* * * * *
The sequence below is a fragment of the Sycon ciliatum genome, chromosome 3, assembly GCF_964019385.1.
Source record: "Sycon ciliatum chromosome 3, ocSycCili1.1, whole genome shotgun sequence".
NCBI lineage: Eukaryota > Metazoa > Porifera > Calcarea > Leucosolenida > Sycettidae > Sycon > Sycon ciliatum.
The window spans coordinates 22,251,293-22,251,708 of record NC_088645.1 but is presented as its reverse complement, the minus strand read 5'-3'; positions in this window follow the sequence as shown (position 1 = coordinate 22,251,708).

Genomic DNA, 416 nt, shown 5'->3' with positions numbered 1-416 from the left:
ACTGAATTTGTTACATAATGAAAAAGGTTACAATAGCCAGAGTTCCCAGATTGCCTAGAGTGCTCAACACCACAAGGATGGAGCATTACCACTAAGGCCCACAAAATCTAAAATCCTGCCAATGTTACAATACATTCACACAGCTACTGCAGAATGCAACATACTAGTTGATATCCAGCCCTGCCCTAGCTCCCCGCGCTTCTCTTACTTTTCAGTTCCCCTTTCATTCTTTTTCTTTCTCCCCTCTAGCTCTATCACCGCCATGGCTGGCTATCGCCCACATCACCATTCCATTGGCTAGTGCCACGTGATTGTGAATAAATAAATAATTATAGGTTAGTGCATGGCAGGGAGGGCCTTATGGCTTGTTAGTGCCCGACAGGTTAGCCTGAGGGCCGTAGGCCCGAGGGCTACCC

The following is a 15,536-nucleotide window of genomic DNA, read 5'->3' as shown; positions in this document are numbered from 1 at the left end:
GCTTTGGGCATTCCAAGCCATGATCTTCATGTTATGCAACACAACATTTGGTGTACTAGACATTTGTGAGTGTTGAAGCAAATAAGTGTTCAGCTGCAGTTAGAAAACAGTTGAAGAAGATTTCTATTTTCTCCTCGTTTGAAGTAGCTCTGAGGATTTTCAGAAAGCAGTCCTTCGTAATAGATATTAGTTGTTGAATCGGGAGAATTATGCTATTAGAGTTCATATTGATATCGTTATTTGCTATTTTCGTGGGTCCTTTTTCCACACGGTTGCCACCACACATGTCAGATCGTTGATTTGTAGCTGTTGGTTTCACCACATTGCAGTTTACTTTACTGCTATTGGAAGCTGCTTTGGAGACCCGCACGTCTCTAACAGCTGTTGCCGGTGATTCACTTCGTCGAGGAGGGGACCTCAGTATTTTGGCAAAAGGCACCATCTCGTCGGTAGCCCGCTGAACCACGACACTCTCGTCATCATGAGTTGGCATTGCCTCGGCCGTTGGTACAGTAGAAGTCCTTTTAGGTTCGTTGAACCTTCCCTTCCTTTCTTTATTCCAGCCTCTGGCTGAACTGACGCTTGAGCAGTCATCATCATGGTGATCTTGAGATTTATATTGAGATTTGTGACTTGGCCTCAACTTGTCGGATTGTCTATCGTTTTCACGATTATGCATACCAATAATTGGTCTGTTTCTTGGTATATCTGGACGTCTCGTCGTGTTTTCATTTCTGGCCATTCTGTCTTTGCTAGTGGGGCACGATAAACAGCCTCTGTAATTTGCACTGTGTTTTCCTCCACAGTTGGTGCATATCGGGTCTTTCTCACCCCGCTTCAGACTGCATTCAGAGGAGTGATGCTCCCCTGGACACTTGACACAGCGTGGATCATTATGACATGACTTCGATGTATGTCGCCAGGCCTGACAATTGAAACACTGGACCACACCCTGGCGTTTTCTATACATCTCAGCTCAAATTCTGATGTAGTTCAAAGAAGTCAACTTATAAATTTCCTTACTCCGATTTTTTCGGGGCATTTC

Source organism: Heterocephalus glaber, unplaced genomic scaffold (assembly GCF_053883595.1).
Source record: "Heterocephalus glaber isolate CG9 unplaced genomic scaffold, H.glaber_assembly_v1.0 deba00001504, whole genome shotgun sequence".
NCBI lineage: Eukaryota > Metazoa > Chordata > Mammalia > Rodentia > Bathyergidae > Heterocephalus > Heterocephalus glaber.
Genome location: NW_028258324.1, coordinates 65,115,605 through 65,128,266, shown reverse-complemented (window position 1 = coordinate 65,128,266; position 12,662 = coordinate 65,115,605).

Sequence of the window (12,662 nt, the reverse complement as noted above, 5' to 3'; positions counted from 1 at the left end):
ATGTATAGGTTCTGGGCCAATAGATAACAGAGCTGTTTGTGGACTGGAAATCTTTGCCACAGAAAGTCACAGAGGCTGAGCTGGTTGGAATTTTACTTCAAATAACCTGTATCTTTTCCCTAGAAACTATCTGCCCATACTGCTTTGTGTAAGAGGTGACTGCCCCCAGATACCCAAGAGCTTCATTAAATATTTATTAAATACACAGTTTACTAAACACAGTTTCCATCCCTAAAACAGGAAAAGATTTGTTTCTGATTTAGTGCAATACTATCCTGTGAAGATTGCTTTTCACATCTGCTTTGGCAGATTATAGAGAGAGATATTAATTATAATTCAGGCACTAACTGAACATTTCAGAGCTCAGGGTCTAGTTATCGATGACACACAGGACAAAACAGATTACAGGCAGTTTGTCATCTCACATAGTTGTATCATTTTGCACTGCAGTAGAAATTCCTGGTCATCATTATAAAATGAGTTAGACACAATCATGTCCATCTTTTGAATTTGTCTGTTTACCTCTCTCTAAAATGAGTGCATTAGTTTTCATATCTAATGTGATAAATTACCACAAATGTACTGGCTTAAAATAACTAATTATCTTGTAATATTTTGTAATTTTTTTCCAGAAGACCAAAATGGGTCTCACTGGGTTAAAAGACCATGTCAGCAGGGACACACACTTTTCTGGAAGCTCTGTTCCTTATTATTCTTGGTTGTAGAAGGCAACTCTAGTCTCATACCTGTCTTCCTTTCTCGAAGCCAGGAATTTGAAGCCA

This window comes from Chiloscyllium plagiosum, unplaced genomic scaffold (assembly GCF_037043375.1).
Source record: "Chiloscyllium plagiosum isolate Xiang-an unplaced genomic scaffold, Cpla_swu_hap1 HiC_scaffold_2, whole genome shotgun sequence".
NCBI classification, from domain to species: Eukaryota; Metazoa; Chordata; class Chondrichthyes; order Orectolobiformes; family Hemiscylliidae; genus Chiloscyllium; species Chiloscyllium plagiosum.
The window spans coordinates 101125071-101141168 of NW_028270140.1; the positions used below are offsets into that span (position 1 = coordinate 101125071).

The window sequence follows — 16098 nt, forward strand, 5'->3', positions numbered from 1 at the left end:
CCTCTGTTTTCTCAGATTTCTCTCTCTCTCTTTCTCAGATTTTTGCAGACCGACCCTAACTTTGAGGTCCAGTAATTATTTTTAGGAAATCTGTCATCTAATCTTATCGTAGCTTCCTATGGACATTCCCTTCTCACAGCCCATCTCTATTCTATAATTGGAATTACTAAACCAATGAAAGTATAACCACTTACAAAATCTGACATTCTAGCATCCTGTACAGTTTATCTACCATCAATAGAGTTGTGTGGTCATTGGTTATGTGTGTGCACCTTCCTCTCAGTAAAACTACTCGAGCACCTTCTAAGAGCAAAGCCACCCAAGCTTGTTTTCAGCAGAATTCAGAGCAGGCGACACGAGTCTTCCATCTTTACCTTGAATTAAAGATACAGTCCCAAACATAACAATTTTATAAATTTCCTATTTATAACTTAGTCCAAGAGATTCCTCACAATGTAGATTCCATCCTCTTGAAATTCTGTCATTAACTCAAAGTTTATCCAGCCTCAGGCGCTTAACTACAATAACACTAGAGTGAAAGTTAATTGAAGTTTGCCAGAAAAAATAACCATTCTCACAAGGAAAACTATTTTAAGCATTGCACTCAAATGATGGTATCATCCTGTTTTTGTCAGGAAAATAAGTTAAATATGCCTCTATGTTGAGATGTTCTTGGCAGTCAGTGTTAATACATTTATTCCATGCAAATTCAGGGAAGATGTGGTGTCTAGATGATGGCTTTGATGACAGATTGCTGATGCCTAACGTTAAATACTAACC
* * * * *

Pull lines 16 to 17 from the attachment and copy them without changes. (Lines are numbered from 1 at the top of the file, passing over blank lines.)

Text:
Source record: "Chiloscyllium plagiosum isolate Xiang-an unplaced genomic scaffold, Cpla_swu_hap1 HiC_scaffold_2, whole genome shotgun sequence".
NCBI classification, from domain to species: Eukaryota; Metazoa; Chordata; class Chondrichthyes; order Orectolobiformes; family Hemiscylliidae; genus Chiloscyllium; species Chiloscyllium plagiosum.